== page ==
One of the tasks that school groups are given when they tour Zealandia is to complete a bird checklist. They carry a clipboard with a page showing 10 bird species that can be found in the sanctuary and, with the help of a guide, check off the birds as they encounter them. Every time I have accompanied a group into the Valley, the very first bird that makes an appearance is an English sparrow (aka tiu, house sparrow, and Passer domesticus).
It’s not surprising; these cosmopolitans bear the distinction of being one of, if not the most broadly distributed bird species in the world. Most of that is due to intentional introduction during the late 1800’s, when an era of exploration and colonization fueled the desire to spread both familiar and exotic species far and wide across the globe. Acclimatisation Societies were formed for the express purpose of bringing animals and plants into newly settled lands – lands that were perceived as empty or lacking in desirable game species and other familiar and supposedly essential wildlife. New Zealand’s Canterbury Acclimatisation Society released 40 English sparrows in 1867, ostensibly to eat pest insects; 20 years later, they had proven so successful at eating grain that they were themselves deemed a pest, and the Society tried to pin the blame on a foolhardy ship captain. Something similar happened in the US, but this introduction effort required several determined attempts before the sparrows finally acclimatized — again, just a little too well, ousting native species like bluebirds from nesting cavities and foraging heavily on grain crops.
Zealandia has been successful in restricting all introduced mammals in the sanctuary, and in reintroducing native birds on the brink of extinction, but it has no recourse when it comes to excluding sparrows and other non-native birds like starlings, blackbirds, California quail, mallards, and magpies. As far as I can tell, these birds, which frequent the sanctuary in large numbers, are usually simply ignored. School children will spot a sparrow and eagerly go to check it off, only to find that it doesn’t appear on the checklist. “Oh, it’s just a sparrow,” is the guide’s usual response. “Not important.” Then their attention is directed to the rare takahe, the inquisitive robin, the warbling tui. Guides are usually careful when talking to children to identify, but not vilify, any of the other invasive species that have been excluded from the sanctuary. That message usually goes, “Not bad – just not supposed to be here.” Even the introduced California quail receives some respect, as a ground-dwelling bird whose habits resemble those of native (though locally extirpated) weka closely enough that it is considered an analogue species and tolerated in Zealandia.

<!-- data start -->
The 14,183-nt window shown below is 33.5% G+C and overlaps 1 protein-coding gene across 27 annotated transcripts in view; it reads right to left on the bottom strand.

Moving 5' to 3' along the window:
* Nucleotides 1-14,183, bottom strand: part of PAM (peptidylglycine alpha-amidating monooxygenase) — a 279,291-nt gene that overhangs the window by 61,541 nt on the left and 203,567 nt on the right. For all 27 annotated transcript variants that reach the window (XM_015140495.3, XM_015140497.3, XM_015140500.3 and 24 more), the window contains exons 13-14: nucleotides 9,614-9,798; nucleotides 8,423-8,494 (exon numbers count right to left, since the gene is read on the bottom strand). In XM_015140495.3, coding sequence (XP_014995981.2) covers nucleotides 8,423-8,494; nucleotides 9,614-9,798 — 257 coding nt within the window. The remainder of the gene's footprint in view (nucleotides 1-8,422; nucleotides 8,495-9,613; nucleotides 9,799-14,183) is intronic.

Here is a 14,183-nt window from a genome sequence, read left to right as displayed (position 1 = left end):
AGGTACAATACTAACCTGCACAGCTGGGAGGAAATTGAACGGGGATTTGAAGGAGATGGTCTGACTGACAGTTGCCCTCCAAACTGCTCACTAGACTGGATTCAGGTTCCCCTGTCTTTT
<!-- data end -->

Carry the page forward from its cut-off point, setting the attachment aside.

On one of my weekend hikes around Zealandia, I met a volunteer guide at a bird feeding station. His name was James, and he was eager to show me the different species that frequent the station: the kaka and bellbird drinking nectar, and the red-capped kakariki eating millet. We searched the trees around the millet feeder, but no parakeets showed themselves. I noted the abundance of sparrows, and the guide gave an exasperated groan. “Oh yes, there are more than enough of those. But you’re an American – you must know how invasive they are! Do you know, I had a nice British couple here just a few minutes ago, and all they could do was admire the English sparrows! I told them, But they’re just sparrows! And they don’t belong here! But they just went on about how lovely they were. Sparrows – can you imagine?” Just then a pair of kakariki arrived to capture our attention, and the offending sparrows were quickly forgotten.
What the British couple may have been expressing, a perspective difficult for people living in sparrow-introduced parts of the world to accept, is that English sparrows have been severely declining in their home territory. They suffered a 60% reduction in the past two decades and have been placed on the red list for conservation efforts in Great Britain. Lack of insects for feeding nestlings has been targeted as the primary cause, blamed on the use of pesticides and gardening practices that have eliminated foraging areas. I can well imagine that encountering your disappearing backyard birds in abundance halfway around the world would be a thrill.
That afternoon, a flock of sparrows showed up in my back yard, perched in a line along the wooden fence. One flew down and began to pull vigorously at a dried dandelion seed head, while the others spread out, some snapping up the prolific passonvine hoppers and others foraging in the grass. A few juveniles followed adults, begging to be fed. I sat and watched this family whose survival success because of and in spite of humans has rendered them insignificant – or, in terms of biodiversity, a concern – in the places where they were once so eagerly introduced. They have a story here. At the very least, don’t they deserve a spot on the bird checklist?